12:00pm PT by Rick Porter
This Week in TV: A Guide to New and Returning Series
In a TV landscape littered with more than 500 scripted originals and another 700 reality and docuseries, figuring out what to watch can feel like a Herculean task.
The week of Aug. 27-Sept. 2 essentially marks the last week of summer, before a slew of cable shows (and a couple broadcast ones) get a jump on fall just after Labor Day. Even so, more than 20 series have season or series premieres during the week. The Hollywood Reporter is sorting through the lineup to highlight the most anticipated new and returning shows on broadcast, cable and streaming. Here's what to watch for the week of Aug. 27. (You should also bookmark THR's handy guide for key premiere and finale dates.)
On broadcast …
The college football season begins in earnest this week, and there are primetime games Saturday on three networks. ABC has defending national champion Alabama vs. Louisville; NBC has Michigan at Notre Dame; and Fox has Nebraska hosting Akron.
Airs: Saturday at 7:30 p.m. ET/4:30 p.m. PT (NBC) and 8 p.m. ET/5 p.m. PT (ABC and Fox)
On cable …
The third season of OWN's drama Greenleaf promises escalating family tension as the bishop (Keith David) and Lady Mae's (Lynn Whitfield) marriage cracks, secrets are kept and revealed — and the feds become increasingly interested in the church's finances.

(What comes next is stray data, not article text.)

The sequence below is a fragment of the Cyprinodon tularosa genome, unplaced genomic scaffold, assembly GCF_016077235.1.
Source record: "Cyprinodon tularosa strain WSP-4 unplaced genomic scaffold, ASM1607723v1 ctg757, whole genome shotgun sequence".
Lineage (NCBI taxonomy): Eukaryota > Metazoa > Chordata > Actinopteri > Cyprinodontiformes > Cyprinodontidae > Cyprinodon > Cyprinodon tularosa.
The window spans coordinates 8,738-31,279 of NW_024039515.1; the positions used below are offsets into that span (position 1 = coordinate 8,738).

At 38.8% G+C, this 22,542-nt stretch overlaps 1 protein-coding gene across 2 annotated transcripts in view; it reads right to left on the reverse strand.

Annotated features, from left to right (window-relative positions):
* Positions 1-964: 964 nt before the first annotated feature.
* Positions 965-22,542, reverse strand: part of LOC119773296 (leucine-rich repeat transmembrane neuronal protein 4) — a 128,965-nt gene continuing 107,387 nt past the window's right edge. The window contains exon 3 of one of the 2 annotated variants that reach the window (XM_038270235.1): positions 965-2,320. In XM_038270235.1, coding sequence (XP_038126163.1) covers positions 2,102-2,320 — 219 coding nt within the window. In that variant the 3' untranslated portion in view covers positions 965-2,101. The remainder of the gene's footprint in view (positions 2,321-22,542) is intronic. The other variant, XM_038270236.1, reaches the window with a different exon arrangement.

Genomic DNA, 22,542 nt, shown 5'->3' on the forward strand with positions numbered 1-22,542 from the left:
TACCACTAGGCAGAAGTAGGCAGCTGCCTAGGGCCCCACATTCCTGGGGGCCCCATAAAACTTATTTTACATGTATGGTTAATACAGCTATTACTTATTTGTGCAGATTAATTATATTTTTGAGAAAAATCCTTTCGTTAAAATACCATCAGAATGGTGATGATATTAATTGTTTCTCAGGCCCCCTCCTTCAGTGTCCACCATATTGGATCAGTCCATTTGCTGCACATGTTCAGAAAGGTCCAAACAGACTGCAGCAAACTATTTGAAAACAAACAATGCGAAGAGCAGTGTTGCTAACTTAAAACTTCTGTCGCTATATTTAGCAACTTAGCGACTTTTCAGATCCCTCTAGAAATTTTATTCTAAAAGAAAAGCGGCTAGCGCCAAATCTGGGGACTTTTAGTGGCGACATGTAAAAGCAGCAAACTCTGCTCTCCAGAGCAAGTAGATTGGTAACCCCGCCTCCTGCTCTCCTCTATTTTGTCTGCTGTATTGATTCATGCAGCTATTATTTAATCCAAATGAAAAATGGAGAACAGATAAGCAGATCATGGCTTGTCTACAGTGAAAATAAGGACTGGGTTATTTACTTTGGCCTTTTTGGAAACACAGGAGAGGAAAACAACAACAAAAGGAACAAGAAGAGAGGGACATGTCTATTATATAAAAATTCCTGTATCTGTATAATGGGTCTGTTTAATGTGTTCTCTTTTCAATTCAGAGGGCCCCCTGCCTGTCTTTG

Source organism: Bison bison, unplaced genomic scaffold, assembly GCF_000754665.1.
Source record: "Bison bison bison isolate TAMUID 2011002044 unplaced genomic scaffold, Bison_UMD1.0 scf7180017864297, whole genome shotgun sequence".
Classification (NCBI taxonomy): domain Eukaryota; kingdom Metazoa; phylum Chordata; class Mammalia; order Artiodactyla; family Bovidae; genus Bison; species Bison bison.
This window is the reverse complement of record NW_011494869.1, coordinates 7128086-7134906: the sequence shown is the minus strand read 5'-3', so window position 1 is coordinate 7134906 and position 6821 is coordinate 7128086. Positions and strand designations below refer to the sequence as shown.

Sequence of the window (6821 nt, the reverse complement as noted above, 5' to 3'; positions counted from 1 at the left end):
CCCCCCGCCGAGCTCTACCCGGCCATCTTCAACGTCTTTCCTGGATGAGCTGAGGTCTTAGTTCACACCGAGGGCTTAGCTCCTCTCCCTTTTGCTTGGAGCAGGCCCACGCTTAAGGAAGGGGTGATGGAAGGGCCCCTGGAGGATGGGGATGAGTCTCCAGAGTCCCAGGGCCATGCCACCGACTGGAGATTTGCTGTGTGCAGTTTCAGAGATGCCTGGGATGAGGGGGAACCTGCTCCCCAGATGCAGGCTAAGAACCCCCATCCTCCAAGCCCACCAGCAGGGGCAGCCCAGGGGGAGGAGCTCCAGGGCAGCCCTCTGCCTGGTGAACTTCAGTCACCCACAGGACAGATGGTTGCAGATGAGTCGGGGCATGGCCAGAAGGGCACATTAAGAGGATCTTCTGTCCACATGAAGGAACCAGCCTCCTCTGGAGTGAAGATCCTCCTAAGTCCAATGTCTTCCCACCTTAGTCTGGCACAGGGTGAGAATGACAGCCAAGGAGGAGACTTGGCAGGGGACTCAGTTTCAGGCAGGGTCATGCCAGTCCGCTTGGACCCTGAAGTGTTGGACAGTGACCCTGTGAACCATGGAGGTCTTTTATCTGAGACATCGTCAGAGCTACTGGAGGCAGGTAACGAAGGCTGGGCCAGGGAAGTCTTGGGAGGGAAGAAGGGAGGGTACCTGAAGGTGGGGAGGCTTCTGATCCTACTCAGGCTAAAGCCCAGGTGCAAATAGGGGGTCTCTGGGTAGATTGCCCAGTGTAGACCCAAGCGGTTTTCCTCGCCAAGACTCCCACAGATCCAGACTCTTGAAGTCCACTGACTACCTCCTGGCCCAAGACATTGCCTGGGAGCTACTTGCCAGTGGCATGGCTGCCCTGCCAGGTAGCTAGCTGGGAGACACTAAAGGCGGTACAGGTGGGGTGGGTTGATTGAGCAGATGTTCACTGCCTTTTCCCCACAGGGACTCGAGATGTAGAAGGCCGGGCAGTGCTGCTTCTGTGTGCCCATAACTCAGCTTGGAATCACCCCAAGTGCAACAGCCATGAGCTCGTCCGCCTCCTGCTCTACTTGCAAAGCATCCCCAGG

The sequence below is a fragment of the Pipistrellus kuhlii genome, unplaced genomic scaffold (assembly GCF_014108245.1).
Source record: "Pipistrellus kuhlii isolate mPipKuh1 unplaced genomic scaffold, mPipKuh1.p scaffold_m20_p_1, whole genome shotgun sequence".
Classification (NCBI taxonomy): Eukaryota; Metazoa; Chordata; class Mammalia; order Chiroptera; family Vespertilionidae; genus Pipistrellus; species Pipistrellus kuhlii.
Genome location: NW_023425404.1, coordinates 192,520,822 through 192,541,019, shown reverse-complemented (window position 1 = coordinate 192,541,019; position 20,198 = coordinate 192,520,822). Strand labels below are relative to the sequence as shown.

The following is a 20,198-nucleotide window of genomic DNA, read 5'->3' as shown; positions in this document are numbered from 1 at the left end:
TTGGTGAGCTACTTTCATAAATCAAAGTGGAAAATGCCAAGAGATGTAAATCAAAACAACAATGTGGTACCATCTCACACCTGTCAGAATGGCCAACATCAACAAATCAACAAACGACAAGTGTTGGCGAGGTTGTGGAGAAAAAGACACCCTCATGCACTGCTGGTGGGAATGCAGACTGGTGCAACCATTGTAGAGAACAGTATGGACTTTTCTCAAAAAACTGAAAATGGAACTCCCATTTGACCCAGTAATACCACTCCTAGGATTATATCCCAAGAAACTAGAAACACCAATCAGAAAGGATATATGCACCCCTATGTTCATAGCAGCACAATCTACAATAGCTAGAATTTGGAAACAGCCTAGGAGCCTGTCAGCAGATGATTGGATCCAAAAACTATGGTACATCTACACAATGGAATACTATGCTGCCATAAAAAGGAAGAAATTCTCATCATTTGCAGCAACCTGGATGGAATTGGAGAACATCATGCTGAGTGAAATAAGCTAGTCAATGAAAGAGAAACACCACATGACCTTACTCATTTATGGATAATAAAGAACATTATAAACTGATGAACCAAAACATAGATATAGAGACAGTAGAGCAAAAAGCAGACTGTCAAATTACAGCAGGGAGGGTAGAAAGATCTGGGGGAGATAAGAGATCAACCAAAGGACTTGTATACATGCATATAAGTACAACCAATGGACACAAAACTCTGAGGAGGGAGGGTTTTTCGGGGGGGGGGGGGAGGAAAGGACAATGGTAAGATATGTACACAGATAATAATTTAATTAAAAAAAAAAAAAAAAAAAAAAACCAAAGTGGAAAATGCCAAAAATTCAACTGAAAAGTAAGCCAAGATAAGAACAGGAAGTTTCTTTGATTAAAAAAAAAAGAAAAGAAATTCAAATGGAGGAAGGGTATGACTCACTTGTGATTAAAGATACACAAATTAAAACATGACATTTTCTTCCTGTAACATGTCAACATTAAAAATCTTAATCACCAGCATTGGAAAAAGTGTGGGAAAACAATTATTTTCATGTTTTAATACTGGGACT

Airs: Tuesday and Wednesday at 10 p.m. ET/PT (OWN)
On streaming …
John Krasinski steps into the shoes of Tom Clancy's best-known character in Jack Ryan, whose eight-episode first season drops Friday on Amazon Prime. The CIA analyst will spend the first season tracking and trying to stop a terrorist plot. THR's review of the Carlton Cuse/Graham Roland-produced series calls it a very well-executed if rather familiar story.
In case you missed it …
The Innocents is a slow burn, so much so that THR's review notes that the eight episodes of season one are not a ton more than "the most preliminary of primers to its premise." But the leads (Sorcha Groundsell and Percelle Ascott) help carry the exposition-heavy story, and the combination of star-crossed romance and supernatural elements is a tried-and-true formula in the YA space. It is streaming on Netflix.